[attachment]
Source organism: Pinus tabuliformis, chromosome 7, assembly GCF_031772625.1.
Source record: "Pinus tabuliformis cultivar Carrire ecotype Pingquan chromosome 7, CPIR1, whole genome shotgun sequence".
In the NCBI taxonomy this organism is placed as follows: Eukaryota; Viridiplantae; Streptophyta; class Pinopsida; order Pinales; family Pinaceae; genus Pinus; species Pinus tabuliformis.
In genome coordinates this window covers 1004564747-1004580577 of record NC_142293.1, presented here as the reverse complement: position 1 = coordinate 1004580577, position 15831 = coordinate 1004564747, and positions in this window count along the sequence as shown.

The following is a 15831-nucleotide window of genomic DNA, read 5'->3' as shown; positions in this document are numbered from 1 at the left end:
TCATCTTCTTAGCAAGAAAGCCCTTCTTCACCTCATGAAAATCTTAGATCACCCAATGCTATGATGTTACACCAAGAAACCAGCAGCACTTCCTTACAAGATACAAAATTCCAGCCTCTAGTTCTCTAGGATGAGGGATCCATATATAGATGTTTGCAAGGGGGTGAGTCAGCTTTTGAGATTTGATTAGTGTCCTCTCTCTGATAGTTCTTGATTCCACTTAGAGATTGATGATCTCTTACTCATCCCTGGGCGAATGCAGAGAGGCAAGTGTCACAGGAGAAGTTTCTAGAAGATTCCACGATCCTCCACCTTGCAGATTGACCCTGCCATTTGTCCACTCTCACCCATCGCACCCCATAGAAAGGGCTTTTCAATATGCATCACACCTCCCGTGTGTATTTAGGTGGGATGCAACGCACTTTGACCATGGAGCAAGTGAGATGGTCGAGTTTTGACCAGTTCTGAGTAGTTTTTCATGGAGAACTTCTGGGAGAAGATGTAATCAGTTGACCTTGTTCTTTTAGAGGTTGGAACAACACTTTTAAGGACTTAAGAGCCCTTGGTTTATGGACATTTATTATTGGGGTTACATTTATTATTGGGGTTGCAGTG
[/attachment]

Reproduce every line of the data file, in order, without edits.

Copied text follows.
Source organism: Pinus tabuliformis, chromosome 7, assembly GCF_031772625.1.
Source record: "Pinus tabuliformis cultivar Carrire ecotype Pingquan chromosome 7, CPIR1, whole genome shotgun sequence".
In the NCBI taxonomy this organism is placed as follows: Eukaryota; Viridiplantae; Streptophyta; class Pinopsida; order Pinales; family Pinaceae; genus Pinus; species Pinus tabuliformis.
In genome coordinates this window covers 1004564747-1004580577 of record NC_142293.1, presented here as the reverse complement: position 1 = coordinate 1004580577, position 15831 = coordinate 1004564747, and positions in this window count along the sequence as shown.

The following is a 15831-nucleotide window of genomic DNA, read 5'->3' as shown; positions in this document are numbered from 1 at the left end:
TCATCTTCTTAGCAAGAAAGCCCTTCTTCACCTCATGAAAATCTTAGATCACCCAATGCTATGATGTTACACCAAGAAACCAGCAGCACTTCCTTACAAGATACAAAATTCCAGCCTCTAGTTCTCTAGGATGAGGGATCCATATATAGATGTTTGCAAGGGGGTGAGTCAGCTTTTGAGATTTGATTAGTGTCCTCTCTCTGATAGTTCTTGATTCCACTTAGAGATTGATGATCTCTTACTCATCCCTGGGCGAATGCAGAGAGGCAAGTGTCACAGGAGAAGTTTCTAGAAGATTCCACGATCCTCCACCTTGCAGATTGACCCTGCCATTTGTCCACTCTCACCCATCGCACCCCATAGAAAGGGCTTTTCAATATGCATCACACCTCCCGTGTGTATTTAGGTGGGATGCAACGCACTTTGACCATGGAGCAAGTGAGATGGTCGAGTTTTGACCAGTTCTGAGTAGTTTTTCATGGAGAACTTCTGGGAGAAGATGTAATCAGTTGACCTTGTTCTTTTAGAGGTTGGAACAACACTTTTAAGGACTTAAGAGCCCTTGGTTTATGGACATTTATTATTGGGGTTACATTTATTATTGGGGTTGCAGTG